The 2011 lecture was delivered by Fran Allen, IBM Fellow Emerita at the T.J. Watson Research Laboratory.
'Language understanding and information processing'
Fran Allen began this inaugural lecture by briefly reviewing Karen Spärck Jones’ early and very significant contributions to the theory and practice of natural language processing and information retrieval in the late 1950s.
Allen then discussed her own experience with a code breaking system in the early 1960s for the US National Security Agency in the US, followed by a discussion of a real time, any language to any language phone translation system developed by Yuqing Gao at IBM Research, and deployed in Iraq.
Watch the lecture
About the speaker
Fran Allen is an IBM Fellow Emerita at the T. J. Watson Research Laboratory with a specialty in compilers and program optimisation for high performance computers. This work led to her being named the recipient of ACM’s 2006 Turing Award for pioneering contributions to the theory and practice of optimising compiler techniques that laid the foundation for modern optimising compilers and automatic parallel execution.
The ACM 2006 Turing Award Committee described Allen's pioneering contributions eloquently: "Fran Allen's work has led to remarkable advances in compiler design and machine architecture that are at the foundation of modern high-performance computing."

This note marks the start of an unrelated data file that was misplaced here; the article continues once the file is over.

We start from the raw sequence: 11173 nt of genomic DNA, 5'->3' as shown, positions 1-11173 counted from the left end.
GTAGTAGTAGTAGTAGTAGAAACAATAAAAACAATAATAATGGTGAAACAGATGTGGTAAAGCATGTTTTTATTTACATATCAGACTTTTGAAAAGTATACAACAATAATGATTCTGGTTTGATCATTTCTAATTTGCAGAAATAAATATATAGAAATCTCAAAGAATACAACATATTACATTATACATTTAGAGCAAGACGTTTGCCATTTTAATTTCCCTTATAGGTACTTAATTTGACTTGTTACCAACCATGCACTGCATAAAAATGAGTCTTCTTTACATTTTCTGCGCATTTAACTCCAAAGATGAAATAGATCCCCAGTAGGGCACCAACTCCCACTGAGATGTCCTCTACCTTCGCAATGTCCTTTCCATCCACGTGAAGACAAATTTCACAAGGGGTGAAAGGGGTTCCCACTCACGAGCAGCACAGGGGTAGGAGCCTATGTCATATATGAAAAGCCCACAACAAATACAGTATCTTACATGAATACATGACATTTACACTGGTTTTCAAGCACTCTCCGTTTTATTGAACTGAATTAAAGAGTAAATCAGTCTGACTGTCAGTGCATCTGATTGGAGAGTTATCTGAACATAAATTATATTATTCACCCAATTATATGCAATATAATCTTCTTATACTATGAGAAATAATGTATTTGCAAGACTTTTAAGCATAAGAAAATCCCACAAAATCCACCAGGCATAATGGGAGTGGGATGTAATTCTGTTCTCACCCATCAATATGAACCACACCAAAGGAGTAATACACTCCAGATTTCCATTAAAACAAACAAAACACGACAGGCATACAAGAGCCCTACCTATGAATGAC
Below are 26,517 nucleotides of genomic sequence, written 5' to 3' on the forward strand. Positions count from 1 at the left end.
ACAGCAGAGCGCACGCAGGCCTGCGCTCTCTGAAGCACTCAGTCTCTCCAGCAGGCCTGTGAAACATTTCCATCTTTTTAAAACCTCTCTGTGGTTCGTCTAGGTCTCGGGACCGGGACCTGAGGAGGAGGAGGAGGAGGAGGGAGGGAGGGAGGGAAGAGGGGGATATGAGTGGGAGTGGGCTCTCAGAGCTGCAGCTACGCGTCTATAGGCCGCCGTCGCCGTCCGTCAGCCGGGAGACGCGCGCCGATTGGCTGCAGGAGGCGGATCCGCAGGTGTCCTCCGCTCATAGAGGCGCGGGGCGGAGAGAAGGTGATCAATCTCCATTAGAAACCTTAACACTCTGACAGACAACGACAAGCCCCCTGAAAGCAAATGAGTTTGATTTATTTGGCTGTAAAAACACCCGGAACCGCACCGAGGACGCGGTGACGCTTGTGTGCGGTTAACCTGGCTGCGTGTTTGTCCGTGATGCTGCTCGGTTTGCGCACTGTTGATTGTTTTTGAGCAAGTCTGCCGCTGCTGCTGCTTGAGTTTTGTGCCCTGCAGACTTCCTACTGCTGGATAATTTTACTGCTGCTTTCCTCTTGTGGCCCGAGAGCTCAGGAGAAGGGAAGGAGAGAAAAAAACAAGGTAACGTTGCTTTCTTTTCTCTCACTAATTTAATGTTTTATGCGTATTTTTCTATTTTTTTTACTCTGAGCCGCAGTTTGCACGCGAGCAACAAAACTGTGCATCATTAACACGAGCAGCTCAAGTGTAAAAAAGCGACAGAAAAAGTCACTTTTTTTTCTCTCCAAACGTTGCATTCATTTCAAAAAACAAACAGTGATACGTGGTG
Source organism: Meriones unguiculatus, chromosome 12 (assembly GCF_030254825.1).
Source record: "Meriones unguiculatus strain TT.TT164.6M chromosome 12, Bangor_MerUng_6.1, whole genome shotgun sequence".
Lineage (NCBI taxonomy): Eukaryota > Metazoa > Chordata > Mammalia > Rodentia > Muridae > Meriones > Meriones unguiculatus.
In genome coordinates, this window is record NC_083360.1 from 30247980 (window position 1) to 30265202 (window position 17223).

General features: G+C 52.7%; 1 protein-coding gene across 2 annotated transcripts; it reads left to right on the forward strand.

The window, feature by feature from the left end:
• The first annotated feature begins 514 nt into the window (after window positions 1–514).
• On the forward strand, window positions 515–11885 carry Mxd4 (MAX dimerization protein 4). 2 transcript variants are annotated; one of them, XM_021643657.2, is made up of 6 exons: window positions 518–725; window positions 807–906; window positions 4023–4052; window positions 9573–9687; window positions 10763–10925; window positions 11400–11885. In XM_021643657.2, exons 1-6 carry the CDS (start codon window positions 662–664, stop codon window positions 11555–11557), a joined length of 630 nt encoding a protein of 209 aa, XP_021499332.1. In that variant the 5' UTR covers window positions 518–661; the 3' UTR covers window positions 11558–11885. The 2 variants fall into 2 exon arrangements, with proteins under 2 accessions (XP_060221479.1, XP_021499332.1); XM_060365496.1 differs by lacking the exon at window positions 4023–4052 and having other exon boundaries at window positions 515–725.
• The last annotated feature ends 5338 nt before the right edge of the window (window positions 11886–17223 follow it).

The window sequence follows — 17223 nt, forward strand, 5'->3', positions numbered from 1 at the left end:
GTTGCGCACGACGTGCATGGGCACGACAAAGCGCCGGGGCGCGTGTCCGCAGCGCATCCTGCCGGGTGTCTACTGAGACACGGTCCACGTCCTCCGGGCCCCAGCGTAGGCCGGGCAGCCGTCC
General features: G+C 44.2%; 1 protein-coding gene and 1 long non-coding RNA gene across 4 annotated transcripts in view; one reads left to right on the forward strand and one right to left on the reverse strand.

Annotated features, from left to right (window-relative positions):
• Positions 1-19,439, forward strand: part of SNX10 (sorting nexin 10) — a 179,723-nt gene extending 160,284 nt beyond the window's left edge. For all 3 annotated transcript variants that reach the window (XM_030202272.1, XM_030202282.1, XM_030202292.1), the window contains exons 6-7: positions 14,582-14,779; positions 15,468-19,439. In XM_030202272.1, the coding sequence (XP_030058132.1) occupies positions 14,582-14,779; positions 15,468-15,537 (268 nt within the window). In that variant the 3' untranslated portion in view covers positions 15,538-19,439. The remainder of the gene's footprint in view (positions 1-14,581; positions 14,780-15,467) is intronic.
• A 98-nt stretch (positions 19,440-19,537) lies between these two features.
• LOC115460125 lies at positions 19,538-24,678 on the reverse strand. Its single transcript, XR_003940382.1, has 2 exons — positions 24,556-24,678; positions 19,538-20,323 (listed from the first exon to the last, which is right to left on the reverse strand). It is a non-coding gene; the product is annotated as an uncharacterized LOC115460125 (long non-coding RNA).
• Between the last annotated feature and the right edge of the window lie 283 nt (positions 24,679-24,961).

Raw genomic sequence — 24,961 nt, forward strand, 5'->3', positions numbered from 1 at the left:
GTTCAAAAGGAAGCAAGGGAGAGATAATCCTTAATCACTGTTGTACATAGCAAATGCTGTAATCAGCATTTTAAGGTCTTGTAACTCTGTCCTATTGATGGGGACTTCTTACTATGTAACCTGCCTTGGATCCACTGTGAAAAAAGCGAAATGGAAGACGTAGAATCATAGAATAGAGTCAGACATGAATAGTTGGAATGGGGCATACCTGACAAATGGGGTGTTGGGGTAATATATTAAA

"Her contributions have spanned most of the history of computer science, and have made possible computing techniques that we rely on today in business and technology. It is interesting to note Allen's role in highly secret intelligence work on security codes for the organization now known as the National Security Agency, since it was Alan Turing, the namesake of this prestigious award, who devised techniques to help break the German codes during World War II."
Allen was the first woman to receive the A.M. Turing Award and was also the first woman to be appointed, in 1989, as an IBM Fellow, the highest technical honour in IBM.
Allen has been elected to the National Academy of Sciences, the National Academy of Engineering, and the American Philosophical Society and is a Fellow of the American Academy of Arts and Sciences, ACM, IEEE, and the Computer History Museum. She is an active mentor and is especially interested in encouraging women computer scientists.